BILLINGS, Mont. – The White House is poised to accept a budget bill that includes an unprecedented end-run around Endangered Species Act protections for gray wolves in five Western states — the first time Congress has targeted a species protected under the 37-year-old law.
Lawmakers describe the provision in the spending bill as a necessary intervention in a wildlife dilemma that some say has spun out of control. Sixty-six wolves were reintroduced to the Northern Rockies from Canada in the mid-1990s; there are now at least 1,650.
But legal experts warn the administration's support of lifting protections for the animals opens the door to future meddling by lawmakers catering to anti-wildlife interests.
The endangered act has long been reviled by conservatives who see it as a hindrance to economic development. Now, the administration's support for the wolf provision signals that protections for even the most imperiled animals, fish and plants are negotiable given enough political pressure, experts said.
Officials in Montana and Idaho already are planning public hunts for the predators this fall, hoping to curb increasingly frequent wolf attacks on livestock and big game herds.
"The president could have used some political capital to influence this and he didn't," said Patrick Parenteau, a professor of environmental law from the Vermont Law School. "The message to the environmental community is, don't count on the administration to be there" for the protection of endangered species.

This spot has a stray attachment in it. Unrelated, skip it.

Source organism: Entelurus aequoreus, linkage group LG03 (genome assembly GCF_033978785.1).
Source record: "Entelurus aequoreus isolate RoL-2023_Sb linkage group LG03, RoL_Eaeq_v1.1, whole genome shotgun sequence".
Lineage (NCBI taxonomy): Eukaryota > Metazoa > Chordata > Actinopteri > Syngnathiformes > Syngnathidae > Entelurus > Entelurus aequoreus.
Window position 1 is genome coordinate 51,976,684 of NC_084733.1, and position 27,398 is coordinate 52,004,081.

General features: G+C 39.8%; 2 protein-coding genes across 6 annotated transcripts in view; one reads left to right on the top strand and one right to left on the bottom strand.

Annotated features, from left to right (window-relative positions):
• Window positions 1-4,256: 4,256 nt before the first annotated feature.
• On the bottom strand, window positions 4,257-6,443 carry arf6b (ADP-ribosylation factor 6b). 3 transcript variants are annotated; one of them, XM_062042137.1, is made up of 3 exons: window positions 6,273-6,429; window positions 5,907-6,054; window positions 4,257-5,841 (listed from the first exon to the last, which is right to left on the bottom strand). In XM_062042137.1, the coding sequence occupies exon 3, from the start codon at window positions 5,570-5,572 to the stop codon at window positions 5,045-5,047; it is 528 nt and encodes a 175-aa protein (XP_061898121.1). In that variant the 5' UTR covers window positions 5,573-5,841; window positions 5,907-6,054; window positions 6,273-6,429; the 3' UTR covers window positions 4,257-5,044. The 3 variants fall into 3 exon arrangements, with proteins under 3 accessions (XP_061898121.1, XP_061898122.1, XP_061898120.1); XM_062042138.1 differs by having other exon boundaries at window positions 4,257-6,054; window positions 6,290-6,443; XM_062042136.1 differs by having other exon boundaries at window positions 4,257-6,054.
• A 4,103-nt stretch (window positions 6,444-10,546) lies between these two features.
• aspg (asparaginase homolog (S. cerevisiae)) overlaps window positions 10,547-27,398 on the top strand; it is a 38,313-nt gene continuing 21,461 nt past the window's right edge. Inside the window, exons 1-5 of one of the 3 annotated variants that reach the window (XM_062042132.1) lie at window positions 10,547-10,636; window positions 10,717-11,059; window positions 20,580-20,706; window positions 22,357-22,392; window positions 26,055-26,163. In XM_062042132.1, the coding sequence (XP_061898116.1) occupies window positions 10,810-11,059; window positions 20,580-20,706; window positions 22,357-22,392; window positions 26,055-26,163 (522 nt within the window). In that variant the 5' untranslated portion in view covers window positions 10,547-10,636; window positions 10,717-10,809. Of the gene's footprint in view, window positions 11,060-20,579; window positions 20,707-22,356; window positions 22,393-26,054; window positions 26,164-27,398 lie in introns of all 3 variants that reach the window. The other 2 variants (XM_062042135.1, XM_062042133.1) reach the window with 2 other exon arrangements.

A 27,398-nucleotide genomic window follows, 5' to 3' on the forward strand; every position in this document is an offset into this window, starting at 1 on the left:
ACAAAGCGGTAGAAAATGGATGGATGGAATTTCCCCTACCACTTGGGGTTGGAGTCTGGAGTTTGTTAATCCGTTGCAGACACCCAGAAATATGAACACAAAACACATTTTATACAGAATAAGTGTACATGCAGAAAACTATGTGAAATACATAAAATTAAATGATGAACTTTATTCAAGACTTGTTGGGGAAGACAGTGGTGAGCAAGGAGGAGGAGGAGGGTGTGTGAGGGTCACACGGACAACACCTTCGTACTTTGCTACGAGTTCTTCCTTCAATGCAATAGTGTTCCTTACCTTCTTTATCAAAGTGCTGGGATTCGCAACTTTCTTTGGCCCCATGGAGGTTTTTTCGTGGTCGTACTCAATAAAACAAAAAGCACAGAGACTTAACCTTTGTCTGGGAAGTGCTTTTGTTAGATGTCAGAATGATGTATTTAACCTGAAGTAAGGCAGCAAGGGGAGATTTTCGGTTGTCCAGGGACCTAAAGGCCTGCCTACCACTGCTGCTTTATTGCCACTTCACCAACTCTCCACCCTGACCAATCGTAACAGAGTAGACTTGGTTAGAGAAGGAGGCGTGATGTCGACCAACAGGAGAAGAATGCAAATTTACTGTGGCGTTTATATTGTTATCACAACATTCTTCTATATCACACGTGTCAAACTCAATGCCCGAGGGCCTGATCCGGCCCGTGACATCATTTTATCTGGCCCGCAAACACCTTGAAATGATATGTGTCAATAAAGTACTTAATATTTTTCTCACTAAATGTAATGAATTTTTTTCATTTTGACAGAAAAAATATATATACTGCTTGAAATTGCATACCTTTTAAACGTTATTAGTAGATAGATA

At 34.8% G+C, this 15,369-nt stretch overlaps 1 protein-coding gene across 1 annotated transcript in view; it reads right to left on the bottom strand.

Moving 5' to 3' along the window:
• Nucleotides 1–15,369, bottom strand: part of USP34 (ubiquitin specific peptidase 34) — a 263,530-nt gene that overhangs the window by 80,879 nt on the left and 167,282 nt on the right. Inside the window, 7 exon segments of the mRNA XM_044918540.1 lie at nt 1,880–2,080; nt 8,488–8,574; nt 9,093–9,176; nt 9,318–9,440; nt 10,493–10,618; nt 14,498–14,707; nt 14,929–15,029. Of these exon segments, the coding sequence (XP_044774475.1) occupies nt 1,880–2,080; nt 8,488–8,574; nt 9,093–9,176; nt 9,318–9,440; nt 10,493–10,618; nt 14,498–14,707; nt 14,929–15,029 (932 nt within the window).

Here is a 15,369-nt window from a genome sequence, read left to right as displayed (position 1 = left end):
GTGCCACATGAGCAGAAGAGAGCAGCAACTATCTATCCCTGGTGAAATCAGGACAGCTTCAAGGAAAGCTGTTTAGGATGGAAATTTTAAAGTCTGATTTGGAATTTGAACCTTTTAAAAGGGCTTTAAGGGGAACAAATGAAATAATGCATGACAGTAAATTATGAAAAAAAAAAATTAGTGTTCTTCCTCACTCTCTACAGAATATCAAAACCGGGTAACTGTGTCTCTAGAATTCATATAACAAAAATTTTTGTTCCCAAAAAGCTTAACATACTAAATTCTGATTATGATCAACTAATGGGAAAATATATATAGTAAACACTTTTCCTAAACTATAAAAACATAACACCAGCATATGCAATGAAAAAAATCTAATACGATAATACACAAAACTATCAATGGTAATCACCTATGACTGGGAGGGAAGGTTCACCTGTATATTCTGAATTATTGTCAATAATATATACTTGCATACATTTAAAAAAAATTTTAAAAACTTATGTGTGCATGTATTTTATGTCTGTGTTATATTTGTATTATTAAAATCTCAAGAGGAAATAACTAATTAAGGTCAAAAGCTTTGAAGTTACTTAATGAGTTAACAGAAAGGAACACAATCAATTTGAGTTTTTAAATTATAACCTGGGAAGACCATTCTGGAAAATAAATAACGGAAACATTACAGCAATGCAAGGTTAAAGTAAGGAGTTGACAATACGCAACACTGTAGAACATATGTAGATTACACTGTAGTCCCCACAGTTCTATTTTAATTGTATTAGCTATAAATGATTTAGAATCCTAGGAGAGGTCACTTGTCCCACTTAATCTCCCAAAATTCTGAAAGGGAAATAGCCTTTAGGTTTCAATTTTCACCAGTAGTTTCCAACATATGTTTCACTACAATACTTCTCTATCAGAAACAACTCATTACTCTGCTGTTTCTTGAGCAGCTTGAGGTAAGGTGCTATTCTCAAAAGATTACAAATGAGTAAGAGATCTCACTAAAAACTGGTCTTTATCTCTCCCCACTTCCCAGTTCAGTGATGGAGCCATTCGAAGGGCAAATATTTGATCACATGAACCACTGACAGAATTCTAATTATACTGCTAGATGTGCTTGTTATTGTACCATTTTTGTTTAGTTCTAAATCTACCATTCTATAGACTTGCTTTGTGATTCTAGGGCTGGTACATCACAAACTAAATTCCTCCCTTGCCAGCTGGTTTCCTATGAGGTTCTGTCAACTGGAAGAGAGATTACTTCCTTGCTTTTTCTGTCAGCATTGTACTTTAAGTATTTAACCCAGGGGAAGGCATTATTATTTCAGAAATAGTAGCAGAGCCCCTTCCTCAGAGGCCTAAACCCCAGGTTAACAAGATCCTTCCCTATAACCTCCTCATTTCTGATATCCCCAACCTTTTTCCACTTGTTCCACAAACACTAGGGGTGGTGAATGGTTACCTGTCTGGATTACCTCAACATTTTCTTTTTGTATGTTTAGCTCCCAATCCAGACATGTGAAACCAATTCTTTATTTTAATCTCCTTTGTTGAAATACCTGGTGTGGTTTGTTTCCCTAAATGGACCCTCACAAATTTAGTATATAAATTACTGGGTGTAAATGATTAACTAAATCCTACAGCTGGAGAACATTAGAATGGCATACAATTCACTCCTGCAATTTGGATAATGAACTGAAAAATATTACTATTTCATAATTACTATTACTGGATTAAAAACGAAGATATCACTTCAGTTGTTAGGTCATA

Environmentalists still count Obama as an ally on other issues, ranging from climate change and wilderness preservation to oil and gas exploration. Yet experts in wildlife law say that in the scramble to pass the budget, the administration is circumventing one of the country's bedrock environmental laws.
That's a bitter pill for conservationists, who hoped a Democratic White House would more aggressively protect a law many say was ignored under the Bush administration.
The next potential blow to the law already is looming. A 2012 budget request from the Department of Interior would impose a sharp spending cap on a program that allows citizens to petition for species to be listed as endangered.
Those petitions were used for the majority of the species added to the list over the last four decades.
"We are having the worst attack on the Endangered Species Act in 30 years while we have a Democratic Senate and a Democratic White House," said Kieran Suckling with the Center for Biological Diversity. "They are trying to shut citizens and scientists out of the endangered species process."
To date, the Obama administration has listed 59 species as endangered — a rate of about 30 a year, according to Suckling's group, which closely tracks endangered species issues.
That's up significantly from the Bush years, when the average was eight per year, but far behind the 65 species per year under the Clinton administration.
Western lawmakers who backed the budget bill rider said the wolf issue was unique and merited special intervention. Federal judges over the last decade had repeatedly blocked attempts to downgrade the legal status of an animal population most biologists agreed was thriving.